audience Reviews

, 67% Audience Score
  • Rating: 4 out of 5 stars
    The more movies I see, the more I'm drawn to those that put character before plot. This movie has the wisdom to understand that the inner lives of its teen characters are far more fascinating than any dumb, recycled plot it could have chosen to bore us with. Though it's about Ukrainian high school seniors, anyone who's ever been a teen will find something of a kindred recognition in these characters. What "Stop-Zemlia" does best is observe how they feel about themselves & how they relate to each other. That's probably the hardest kind of writing to commit to film: to really listen to characters instead of burdening them with useless plot details. My only quibble with the film are the faux-documentary parts that provide explanations that I would rather intuit by just watching the characters go about their lives. Apart from those sequences though, I was quietly immersed in this story and wished it could be a mini-series so it could give all of them more time to develop further.
  • Rating: 5 out of 5 stars
    An Ukrainian film about the fragile and wonderful world of teenagers, about the amalgam of emotions and sensibilities that make them living in a way that adults gradually forget, becoming poorer and poorer in poetry of self-discovery.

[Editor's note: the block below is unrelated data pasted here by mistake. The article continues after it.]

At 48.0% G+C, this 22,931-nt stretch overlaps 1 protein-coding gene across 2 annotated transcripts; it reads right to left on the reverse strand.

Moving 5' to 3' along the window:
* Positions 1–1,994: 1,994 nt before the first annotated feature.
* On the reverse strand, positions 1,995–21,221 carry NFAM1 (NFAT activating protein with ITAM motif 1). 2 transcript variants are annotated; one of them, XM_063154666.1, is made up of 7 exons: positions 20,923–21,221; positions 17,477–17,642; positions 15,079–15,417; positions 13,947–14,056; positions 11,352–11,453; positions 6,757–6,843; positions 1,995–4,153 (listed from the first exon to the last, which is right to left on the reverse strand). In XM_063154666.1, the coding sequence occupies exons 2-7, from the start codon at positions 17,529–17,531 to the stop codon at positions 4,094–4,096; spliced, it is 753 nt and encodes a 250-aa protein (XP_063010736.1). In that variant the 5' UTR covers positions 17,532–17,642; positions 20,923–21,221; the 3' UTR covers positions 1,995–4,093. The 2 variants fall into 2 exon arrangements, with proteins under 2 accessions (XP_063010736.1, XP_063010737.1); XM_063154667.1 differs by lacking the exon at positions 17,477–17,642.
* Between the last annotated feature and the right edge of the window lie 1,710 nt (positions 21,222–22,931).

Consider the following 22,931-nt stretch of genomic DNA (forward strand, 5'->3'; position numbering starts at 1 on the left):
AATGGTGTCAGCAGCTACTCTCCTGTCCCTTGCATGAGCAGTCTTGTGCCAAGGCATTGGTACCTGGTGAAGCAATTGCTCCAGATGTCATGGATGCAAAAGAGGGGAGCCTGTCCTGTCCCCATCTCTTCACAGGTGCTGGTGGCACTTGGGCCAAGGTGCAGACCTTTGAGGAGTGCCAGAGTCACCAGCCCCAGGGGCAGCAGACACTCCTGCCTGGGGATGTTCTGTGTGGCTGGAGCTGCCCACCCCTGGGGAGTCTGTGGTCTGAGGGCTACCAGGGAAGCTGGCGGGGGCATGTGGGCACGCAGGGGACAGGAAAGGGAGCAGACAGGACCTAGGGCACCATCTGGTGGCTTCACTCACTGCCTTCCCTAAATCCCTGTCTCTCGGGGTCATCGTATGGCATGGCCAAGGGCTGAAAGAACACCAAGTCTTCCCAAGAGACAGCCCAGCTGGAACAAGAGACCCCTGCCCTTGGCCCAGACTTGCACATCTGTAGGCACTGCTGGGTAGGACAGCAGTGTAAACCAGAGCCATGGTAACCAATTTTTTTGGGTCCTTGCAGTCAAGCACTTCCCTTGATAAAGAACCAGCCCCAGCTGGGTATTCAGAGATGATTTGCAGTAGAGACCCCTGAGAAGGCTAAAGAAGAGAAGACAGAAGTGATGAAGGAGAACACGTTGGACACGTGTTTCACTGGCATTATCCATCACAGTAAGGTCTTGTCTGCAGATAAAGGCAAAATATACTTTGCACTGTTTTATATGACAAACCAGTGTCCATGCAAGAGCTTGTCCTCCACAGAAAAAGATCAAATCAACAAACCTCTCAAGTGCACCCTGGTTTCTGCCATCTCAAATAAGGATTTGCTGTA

• Rating: 2 out of 5 stars
    The directorial debut of Kateryna Gornostai, this film finds an introverted high schooler named Masha, who is only happy when she's hanging out with two other ousiders, Yana and Senia. Yet how will young love change everything? After all, Masha is in love with Sasha, Yana is in love with Senia and Senia is in love with Masha. Even though this takes place a world away — much less a world in danger of Russian troops coming into its borders and possible igniting World War III, which is hinted at in this movie when Senia attends a class explaining how to load an AK-47 — the lives of these teens don't seem all that different from our country. And it reminds me — I'm glad that I am not growing up today with the pressures of identity, social media and nonstop harassment. It all seems so confining and full of anxiety even in comparison to my teen years in the 80s. Gornostai started in documentaries and this movie uses that style throughout. It's a really earnest and nuanced take on the perils of growing up. But yeah, I'm totally good with never being a teenager ever again.